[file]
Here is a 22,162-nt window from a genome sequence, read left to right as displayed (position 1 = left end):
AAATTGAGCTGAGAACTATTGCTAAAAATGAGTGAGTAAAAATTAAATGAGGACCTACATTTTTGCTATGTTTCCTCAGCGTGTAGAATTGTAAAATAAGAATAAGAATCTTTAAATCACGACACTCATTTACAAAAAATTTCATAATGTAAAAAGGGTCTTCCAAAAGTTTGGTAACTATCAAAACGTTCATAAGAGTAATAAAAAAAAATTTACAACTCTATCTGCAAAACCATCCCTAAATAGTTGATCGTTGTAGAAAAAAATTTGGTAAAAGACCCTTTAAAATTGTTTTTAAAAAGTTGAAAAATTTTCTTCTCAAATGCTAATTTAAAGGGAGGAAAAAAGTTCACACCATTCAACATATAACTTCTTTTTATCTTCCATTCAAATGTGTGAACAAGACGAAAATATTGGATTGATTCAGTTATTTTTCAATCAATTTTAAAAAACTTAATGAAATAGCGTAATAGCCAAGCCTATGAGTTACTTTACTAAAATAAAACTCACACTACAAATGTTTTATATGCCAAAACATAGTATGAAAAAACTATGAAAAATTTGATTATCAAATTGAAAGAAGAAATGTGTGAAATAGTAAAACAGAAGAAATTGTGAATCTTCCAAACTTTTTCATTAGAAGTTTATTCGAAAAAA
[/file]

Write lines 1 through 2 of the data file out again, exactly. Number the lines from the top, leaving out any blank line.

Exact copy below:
Here is a 22,162-nt window from a genome sequence, read left to right as displayed (position 1 = left end):
AAATTGAGCTGAGAACTATTGCTAAAAATGAGTGAGTAAAAATTAAATGAGGACCTACATTTTTGCTATGTTTCCTCAGCGTGTAGAATTGTAAAATAAGAATAAGAATCTTTAAATCACGACACTCATTTACAAAAAATTTCATAATGTAAAAAGGGTCTTCCAAAAGTTTGGTAACTATCAAAACGTTCATAAGAGTAATAAAAAAAAATTTACAACTCTATCTGCAAAACCATCCCTAAATAGTTGATCGTTGTAGAAAAAAATTTGGTAAAAGACCCTTTAAAATTGTTTTTAAAAAGTTGAAAAATTTTCTTCTCAAATGCTAATTTAAAGGGAGGAAAAAAGTTCACACCATTCAACATATAACTTCTTTTTATCTTCCATTCAAATGTGTGAACAAGACGAAAATATTGGATTGATTCAGTTATTTTTCAATCAATTTTAAAAAACTTAATGAAATAGCGTAATAGCCAAGCCTATGAGTTACTTTACTAAAATAAAACTCACACTACAAATGTTTTATATGCCAAAACATAGTATGAAAAAACTATGAAAAATTTGATTATCAAATTGAAAGAAGAAATGTGTGAAATAGTAAAACAGAAGAAATTGTGAATCTTCCAAACTTTTTCATTAGAAGTTTATTCGAAAAAA